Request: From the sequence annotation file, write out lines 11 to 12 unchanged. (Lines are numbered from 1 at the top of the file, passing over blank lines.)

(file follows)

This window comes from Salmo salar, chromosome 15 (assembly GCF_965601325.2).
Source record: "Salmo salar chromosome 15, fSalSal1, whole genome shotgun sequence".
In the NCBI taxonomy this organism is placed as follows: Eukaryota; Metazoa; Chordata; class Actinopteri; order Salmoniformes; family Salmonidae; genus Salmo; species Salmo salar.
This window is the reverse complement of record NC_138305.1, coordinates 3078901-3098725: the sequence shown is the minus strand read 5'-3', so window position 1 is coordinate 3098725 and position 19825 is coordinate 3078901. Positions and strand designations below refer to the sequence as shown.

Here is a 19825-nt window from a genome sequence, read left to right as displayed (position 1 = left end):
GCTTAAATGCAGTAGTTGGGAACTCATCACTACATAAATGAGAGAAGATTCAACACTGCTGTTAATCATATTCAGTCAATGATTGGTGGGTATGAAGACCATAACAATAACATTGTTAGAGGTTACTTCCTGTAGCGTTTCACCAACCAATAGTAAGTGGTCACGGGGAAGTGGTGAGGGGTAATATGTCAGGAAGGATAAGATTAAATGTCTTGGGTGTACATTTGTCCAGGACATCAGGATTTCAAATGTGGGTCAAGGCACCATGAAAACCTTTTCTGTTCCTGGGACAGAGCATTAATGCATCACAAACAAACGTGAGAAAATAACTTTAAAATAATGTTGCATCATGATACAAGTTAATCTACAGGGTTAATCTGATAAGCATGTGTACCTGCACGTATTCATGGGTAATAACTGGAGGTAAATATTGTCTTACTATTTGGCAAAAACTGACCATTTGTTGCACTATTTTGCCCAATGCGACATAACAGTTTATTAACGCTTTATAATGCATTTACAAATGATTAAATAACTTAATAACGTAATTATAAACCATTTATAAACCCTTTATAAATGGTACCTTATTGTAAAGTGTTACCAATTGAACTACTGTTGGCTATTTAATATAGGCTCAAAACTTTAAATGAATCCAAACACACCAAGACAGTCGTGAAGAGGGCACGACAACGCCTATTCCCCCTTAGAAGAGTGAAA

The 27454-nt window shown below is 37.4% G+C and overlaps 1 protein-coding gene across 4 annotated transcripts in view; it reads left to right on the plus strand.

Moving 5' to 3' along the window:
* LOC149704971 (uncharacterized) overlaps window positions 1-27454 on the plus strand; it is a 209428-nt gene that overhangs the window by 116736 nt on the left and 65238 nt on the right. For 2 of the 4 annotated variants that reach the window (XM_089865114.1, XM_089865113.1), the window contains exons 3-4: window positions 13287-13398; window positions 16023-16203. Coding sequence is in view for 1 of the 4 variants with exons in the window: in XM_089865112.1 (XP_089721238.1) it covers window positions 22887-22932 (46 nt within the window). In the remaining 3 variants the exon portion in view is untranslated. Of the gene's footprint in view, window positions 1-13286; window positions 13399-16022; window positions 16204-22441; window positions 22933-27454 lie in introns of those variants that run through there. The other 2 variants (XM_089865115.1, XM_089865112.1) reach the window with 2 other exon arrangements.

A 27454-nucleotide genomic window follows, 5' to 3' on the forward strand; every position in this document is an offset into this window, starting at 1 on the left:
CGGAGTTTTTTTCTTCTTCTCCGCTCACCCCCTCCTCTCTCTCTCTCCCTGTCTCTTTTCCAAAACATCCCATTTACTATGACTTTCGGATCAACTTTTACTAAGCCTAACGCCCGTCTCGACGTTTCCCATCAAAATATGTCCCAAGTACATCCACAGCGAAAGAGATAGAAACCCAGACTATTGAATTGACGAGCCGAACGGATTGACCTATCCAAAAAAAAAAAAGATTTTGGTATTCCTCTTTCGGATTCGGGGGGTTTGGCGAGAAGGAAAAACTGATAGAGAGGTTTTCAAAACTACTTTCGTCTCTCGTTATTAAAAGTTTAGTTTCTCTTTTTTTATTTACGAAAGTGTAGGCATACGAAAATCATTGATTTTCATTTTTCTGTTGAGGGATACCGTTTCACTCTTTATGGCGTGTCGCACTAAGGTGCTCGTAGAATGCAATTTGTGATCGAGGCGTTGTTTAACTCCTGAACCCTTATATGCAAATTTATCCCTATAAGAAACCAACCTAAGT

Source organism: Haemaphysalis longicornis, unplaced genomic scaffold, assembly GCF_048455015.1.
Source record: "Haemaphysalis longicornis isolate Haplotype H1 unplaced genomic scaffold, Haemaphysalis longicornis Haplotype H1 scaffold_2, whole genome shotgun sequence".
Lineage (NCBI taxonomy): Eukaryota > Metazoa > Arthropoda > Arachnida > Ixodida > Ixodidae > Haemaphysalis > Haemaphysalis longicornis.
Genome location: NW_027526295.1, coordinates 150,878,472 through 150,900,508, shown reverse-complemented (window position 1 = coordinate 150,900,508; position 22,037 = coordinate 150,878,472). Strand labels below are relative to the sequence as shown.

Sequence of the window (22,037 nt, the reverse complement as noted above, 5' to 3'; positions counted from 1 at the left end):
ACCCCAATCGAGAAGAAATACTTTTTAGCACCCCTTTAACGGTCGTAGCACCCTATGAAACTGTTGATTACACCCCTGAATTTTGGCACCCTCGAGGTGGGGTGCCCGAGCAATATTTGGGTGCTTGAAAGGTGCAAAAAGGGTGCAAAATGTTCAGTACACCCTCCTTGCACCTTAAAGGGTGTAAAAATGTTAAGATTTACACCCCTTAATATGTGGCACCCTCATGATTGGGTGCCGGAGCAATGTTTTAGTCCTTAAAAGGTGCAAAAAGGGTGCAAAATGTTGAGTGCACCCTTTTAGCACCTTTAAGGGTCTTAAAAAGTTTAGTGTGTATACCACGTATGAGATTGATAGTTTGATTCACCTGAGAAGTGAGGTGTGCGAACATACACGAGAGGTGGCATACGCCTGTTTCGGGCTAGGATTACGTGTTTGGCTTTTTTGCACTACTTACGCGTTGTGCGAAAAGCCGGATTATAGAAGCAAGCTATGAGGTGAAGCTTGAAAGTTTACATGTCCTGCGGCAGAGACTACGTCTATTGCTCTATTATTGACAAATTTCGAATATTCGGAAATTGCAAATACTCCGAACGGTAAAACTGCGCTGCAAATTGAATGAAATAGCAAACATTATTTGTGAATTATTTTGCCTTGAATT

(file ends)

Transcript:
CGGAGTTTTTTTCTTCTTCTCCGCTCACCCCCTCCTCTCTCTCTCTCCCTGTCTCTTTTCCAAAACATCCCATTTACTATGACTTTCGGATCAACTTTTACTAAGCCTAACGCCCGTCTCGACGTTTCCCATCAAAATATGTCCCAAGTACATCCACAGCGAAAGAGATAGAAACCCAGACTATTGAATTGACGAGCCGAACGGATTGACCTATCCAAAAAAAAAAAAGATTTTGGTATTCCTCTTTCGGATTCGGGGGGTTTGGCGAGAAGGAAAAACTGATAGAGAGGTTTTCAAAACTACTTTCGTCTCTCGTTATTAAAAGTTTAGTTTCTCTTTTTTTATTTACGAAAGTGTAGGCATACGAAAATCATTGATTTTCATTTTTCTGTTGAGGGATACCGTTTCACTCTTTATGGCGTGTCGCACTAAGGTGCTCGTAGAATGCAATTTGTGATCGAGGCGTTGTTTAACTCCTGAACCCTTATATGCAAATTTATCCCTATAAGAAACCAACCTAAGT

Source organism: Haemaphysalis longicornis, unplaced genomic scaffold, assembly GCF_048455015.1.